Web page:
I spent almost four hours at the fantastic new Hal Prince exhibit at the NY Library for the Performing Arts at Lincoln Center the other day called “IN THE COMPANY OF HAROLD PRINCE”.
The exhibit brilliantly illuminates Prince’s 60 year career during which he produced and/or directed more than 40 Broadway shows, for which he was awarded 21 Tony awards, the most of any single individual. He is certainly one of the 2 or 3 most significant and influential creators of the Broadway Musical in its 120 year history.
Harold (Hal) Prince was born in 1928 in New York City. His adopted father was the child of Polish-Jewish immigrants, and his mother came from a Jewish-Canadian family. At an early age, he was taken to Broadway shows by his middle class, theater-loving parents, and he soon discovered a lifelong calling. Graduating from the University of Pennsylvania at age 19, Prince looked for a way to break into the theater.
He started working as an unpaid apprentice for the already legendary director/producer/playwright George (Mr.) Abbott. At a very young age he was entrusted with important jobs, first as an Assistant Stage Manager, and soon after as the Stage Manager of hit musicals such as Wonderful Town, written by Comden & Green, Joe Fields and Loenard Bernstein, and starring Rosalind Russell.
He soon convinced Abbott and his partners to let him become a co-producer with them, before going off on his own. During this period he became something of a “boy wonder” co-producing a string of Golden Age hits including The Pajama Game, Damn Yankees, West Side Story, and Fiddler On The Roof.
However, he has always first and foremost seen himself as a director, and after several lesser efforts he had a sensational hit with the musical CABARET, which he produced and directed. This show gave birth to the era of the “Concept Musical,” and Prince is considered to be the driving force behind the this new kind of show.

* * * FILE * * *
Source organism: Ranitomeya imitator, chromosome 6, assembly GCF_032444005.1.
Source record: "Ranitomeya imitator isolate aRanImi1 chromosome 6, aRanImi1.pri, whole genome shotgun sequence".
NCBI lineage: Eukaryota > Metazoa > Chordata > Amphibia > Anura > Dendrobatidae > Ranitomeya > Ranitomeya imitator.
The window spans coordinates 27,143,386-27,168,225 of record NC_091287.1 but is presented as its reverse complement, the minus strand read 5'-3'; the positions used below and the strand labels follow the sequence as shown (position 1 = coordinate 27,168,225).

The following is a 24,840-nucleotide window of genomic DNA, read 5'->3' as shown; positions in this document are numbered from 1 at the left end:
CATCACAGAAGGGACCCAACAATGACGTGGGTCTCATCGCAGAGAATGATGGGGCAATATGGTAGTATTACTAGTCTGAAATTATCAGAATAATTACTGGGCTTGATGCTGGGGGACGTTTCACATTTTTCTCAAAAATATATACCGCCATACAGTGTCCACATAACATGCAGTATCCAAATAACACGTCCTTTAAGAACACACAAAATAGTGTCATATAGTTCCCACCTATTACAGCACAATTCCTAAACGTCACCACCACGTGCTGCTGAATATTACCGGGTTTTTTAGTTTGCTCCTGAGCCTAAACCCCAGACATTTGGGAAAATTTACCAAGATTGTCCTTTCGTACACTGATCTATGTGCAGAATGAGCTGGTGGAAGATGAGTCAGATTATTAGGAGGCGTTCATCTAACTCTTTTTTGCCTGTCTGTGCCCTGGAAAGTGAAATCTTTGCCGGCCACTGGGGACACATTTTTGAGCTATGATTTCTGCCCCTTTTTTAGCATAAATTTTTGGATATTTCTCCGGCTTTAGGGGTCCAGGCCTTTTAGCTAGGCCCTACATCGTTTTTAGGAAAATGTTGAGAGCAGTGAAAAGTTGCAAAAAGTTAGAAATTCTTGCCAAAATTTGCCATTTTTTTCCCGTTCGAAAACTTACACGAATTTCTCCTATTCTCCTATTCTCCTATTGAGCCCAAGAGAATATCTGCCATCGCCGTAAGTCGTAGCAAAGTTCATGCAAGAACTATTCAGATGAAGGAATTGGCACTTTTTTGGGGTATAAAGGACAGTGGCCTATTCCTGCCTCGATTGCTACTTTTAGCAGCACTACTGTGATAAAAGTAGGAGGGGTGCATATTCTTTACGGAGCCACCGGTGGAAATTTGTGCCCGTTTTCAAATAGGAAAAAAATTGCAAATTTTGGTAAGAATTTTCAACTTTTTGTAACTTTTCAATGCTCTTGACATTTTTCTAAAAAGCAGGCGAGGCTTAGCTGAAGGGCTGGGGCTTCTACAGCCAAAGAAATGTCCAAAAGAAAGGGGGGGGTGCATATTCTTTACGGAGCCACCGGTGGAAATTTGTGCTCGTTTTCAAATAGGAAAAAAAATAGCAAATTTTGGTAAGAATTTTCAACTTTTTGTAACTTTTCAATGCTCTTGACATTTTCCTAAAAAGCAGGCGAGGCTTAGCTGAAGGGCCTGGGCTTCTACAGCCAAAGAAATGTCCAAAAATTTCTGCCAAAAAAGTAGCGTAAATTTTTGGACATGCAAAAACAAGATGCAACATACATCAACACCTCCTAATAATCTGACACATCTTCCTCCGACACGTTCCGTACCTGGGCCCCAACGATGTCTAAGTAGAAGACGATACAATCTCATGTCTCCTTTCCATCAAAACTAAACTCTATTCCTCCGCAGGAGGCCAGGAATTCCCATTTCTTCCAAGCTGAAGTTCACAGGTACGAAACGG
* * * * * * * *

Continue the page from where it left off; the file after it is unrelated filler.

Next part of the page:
The idea of the “Concept Musical” actually started with director/choreographer Jerome Robbins and his approach to West Side Story, and especially Fiddler On The Roof. Prince picked up these ideas and ran with them, and combined them with theater techniques drawn from Russian, German and Asian theatrical productions that had inspired him.
He enlists the perfect creative partners to collaborate with him in realizing this vision: Kander & Ebb, Stephen Sondheim, Ruth Mitchell, Boris Aronson, and Michael Bennett. In the process they revolutionize the American musical, reinventing it for the final decades of the 20th Century.
For me the highlights of the exhibit were Boris Aronson’s incredible set models for COMPANY, FOLLIES, and Pacific Overtures (built by his wife Lisa Jalowetz). The genius of these designs was so much more evident to me seeing them in person rather than in photos or renderings. The FOLLIES model especially was mind blowingly brilliant. What an incredible use of space.
I also enjoyed the recreation of Prince’s office with its view of the Empire State Building. You can sit at his desk and page through copies of letters and papers on the desktop and in the drawers. And when the vintage phone rings – answer it and you will hear Hal relaying the backstage tribulations of one of his shows.
No theater lover should miss this!